VoxEU Column Global crisis

We need a multilateral consultation on how to avoid global deflation

This column proposes the organisation of a round of "multilateral consultation", under the auspices of the IMF, on how to avoid worldwide deflation. Ineffective fiscal and financial policies mean that attention will inevitably return to monetary policy – policymakers should be prepared. Getting the main central banks to agree on a basic set of principles would reduce the fog of Knightian uncertainty prolonging the crisis.

With the scope for monetary policy apparently exhausted – policy interest rates have been reduced to very low levels – policymakers seem to have pinned their hopes on fiscal stimulus. The only hope left for monetary policy is that we will avoid deflation. However, it is not clear how central banks would respond if deflationary pressures were to become stronger. The uncertainty resulting from central banks’ failure to clarify their anti-deflation policies is damaging confidence and – as I will argue below – carries risks for the international economic order.

To defuse those risks, I would propose the organisation of a round of "multilateral consultation", under the auspices of the IMF, on how to avoid deflation. The concept of multilateral consultation was tried in 2006-07, when China, the Eurozone, Japan, Saudi Arabia, and the US discussed the problems posed by global financial imbalances.1 My proposal is to have a second round of consultations focused on the risks of global deflation. This is a modest step, but it would be one in the right direction.

The eventual return to monetary policy

Global deflation, it is true, is still a risk, not a reality. However, it does not seem premature to start more open and frank discussions of what monetary policy can and cannot do to alleviate the global financial crisis. The fiscal and financial policies currently being implemented to deal with the crisis are likely to disappoint. Those policies do not address the main structural reason behind the slump in demand – a large debt overhang in the private sector inherited from the years of credit boom. A countercyclical fiscal stimulus may help smooth out of a cyclical downturn but – as logic, as well as the US Great Depression and the Japanese “lost decade”, suggests – piling up public debt on top of private debt does little to cure a structural debt overhang.

As for the policies currently being implemented to address problems with banks and credit markets, their shortcoming is that they are primarily focused on the supply side of the credit crisis – getting credit flowing again from the financial sector. This is certainly a very important part of the equation. However, it does very little about the demand side – the depressed level of solvable demand resulting from the debt overhang in the real sector. If one wants to avoid a protracted and painful period of deleveraging through high saving and low demand, other policy actions will be needed.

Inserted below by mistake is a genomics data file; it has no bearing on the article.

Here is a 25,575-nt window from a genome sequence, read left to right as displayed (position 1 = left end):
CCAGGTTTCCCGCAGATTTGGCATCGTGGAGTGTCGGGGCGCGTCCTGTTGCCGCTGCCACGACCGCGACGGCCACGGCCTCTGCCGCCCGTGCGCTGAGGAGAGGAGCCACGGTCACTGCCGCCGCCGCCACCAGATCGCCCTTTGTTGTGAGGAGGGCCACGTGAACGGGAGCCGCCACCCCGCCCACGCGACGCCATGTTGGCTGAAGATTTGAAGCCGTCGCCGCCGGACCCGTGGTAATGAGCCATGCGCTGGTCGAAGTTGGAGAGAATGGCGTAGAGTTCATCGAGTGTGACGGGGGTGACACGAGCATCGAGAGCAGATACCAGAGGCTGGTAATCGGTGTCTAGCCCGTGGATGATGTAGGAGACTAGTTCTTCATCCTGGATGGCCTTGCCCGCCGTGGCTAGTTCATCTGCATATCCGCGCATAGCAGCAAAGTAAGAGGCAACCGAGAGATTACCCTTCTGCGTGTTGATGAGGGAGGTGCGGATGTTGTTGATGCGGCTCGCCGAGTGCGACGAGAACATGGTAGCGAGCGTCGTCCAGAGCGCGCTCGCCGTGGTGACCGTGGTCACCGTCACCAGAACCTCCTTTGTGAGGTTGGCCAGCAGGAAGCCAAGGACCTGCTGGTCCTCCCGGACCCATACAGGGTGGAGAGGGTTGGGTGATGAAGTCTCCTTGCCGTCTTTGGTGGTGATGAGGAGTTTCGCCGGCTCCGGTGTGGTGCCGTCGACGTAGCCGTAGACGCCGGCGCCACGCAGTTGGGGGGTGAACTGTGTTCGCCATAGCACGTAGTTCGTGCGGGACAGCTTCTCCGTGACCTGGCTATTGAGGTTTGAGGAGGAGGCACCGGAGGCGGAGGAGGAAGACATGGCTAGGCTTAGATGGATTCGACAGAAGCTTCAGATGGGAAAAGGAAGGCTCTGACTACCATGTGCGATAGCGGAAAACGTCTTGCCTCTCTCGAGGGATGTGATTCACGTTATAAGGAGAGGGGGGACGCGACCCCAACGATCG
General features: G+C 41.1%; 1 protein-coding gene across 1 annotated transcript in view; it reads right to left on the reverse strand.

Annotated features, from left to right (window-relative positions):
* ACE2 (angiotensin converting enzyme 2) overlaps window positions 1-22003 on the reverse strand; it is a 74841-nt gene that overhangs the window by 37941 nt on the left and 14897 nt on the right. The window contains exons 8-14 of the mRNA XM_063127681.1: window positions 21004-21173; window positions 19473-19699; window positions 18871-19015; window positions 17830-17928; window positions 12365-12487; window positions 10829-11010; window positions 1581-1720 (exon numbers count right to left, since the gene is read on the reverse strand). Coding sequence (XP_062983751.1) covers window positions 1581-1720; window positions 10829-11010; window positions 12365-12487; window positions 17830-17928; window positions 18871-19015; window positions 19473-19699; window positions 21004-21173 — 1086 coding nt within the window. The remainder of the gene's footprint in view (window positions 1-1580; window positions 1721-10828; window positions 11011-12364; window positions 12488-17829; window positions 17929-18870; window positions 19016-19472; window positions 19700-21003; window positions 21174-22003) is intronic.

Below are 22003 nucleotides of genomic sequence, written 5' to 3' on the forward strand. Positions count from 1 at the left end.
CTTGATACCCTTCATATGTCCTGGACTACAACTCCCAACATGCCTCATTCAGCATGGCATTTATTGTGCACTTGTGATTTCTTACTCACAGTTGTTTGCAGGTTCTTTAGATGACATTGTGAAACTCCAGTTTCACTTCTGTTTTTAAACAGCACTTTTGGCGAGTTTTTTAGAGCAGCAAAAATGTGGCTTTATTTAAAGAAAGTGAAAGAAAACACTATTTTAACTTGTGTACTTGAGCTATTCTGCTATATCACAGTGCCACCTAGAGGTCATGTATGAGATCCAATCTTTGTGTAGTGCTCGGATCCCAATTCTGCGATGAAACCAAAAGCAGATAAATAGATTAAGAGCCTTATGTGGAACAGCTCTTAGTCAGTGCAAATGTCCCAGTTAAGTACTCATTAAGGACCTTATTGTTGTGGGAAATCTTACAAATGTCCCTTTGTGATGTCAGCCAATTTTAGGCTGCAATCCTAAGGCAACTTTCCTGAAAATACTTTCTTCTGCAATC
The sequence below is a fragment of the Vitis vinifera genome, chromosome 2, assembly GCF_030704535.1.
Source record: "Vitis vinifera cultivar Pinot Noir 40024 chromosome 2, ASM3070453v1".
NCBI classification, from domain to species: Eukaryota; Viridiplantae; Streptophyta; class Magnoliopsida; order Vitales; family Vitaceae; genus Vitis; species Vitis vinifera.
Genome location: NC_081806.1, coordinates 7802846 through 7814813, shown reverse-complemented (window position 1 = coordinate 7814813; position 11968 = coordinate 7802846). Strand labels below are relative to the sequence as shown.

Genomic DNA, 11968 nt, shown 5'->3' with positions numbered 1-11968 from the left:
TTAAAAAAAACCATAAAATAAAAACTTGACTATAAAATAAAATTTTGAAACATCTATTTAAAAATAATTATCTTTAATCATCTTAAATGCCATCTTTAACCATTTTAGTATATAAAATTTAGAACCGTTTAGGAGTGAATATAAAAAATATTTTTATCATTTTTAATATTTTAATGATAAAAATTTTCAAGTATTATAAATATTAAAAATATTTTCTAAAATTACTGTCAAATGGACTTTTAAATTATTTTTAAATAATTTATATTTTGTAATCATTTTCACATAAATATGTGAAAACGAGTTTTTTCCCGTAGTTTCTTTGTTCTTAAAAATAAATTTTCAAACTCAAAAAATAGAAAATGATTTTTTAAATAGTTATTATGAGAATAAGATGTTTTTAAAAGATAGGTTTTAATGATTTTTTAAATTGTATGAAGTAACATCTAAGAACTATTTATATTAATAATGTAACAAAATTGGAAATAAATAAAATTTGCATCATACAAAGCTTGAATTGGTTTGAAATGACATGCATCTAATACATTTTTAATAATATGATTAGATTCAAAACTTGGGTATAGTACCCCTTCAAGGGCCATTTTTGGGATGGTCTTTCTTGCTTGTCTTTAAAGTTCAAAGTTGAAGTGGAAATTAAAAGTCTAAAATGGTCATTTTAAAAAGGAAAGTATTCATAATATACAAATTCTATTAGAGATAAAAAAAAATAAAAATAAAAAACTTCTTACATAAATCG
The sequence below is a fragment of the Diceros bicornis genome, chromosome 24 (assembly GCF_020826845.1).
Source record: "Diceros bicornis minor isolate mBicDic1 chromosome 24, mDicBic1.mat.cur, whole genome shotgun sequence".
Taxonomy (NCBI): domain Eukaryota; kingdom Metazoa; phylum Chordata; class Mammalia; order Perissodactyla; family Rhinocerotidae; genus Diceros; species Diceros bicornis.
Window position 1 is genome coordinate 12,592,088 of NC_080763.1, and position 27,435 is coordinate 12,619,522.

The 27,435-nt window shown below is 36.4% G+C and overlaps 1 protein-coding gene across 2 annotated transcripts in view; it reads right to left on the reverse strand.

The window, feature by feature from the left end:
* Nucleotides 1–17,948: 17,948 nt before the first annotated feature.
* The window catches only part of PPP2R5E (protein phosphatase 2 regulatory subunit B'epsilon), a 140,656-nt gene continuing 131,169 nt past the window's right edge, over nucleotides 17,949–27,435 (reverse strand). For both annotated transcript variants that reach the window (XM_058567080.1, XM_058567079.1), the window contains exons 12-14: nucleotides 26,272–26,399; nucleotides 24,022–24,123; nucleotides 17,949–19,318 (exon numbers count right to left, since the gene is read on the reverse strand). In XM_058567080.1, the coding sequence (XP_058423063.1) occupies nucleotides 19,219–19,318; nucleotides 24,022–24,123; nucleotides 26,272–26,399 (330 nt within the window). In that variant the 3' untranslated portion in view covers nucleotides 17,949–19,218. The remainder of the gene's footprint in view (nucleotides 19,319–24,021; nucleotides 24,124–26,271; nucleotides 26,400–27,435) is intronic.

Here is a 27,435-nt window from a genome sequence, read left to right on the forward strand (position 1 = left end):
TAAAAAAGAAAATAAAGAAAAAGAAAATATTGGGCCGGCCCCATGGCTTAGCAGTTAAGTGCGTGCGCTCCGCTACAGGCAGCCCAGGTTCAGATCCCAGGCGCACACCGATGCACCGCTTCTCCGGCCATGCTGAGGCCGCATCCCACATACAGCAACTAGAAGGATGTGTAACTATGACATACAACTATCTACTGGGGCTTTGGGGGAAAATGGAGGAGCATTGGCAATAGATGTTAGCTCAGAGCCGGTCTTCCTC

As the failure of fiscal and financial policies to deliver a vigorous recovery becomes apparent, attention will naturally turn to the possible roles of monetary policy.

Monetary policy in a credit crisis

Monetary policy matters in different ways. First, and obviously, monetary policy-makers should not let the economy become entrenched in a Fisherian debt-deflation spiral. What is not obvious, however, is the appropriate way of avoiding such a spiral. The Japanese experience of the 1990s does not yield clear-cut lessons. The theoretical literature on the Japanese liquidity trap suggests that the only way central banks can avoid deflation is by a credible commitment to generate some inflation. However, inflation expectations do not mechanically follow from quantitative easing or announcing an inflation target (as the US Fed did recently) (Jeanne and Svensson, 2007).2 More generally, the monetary orthodoxy that has prevailed in the last three decades, and the institutional reforms that it inspired, aims at preventing excessively high, not excessively low, inflation.

Another question is the appropriate objective for the inflation rate in a severe credit crunch. Assuming that central banks can avoid deflation, (i.e., if they can do 2% rather than -2%), then there is no reason that they should not be able to raise the inflation rate to 4 or 6%. Indeed, my understanding of “flexible inflation targeting” is that this would be the right thing to do in a credit crunch. Inflating away the excessive amounts of debt may not be the worst way of deleveraging, compared to the alternatives.3 If the inflation rate is equal to the target on average, then it stands to reason that it should be higher than the target in a credit crunch, when the marginal return on inflation in terms of output is higher. That is, an inflation-targeting central bank should try to converge toward the inflation target from above, not from below. This can be viewed as a way of implementing, through monetary policy, the kind of GDP contingencies in debt contracts that Robert Shiller has been advocating in his work on macro-insurance (see Jeanne 2008a and 2008b).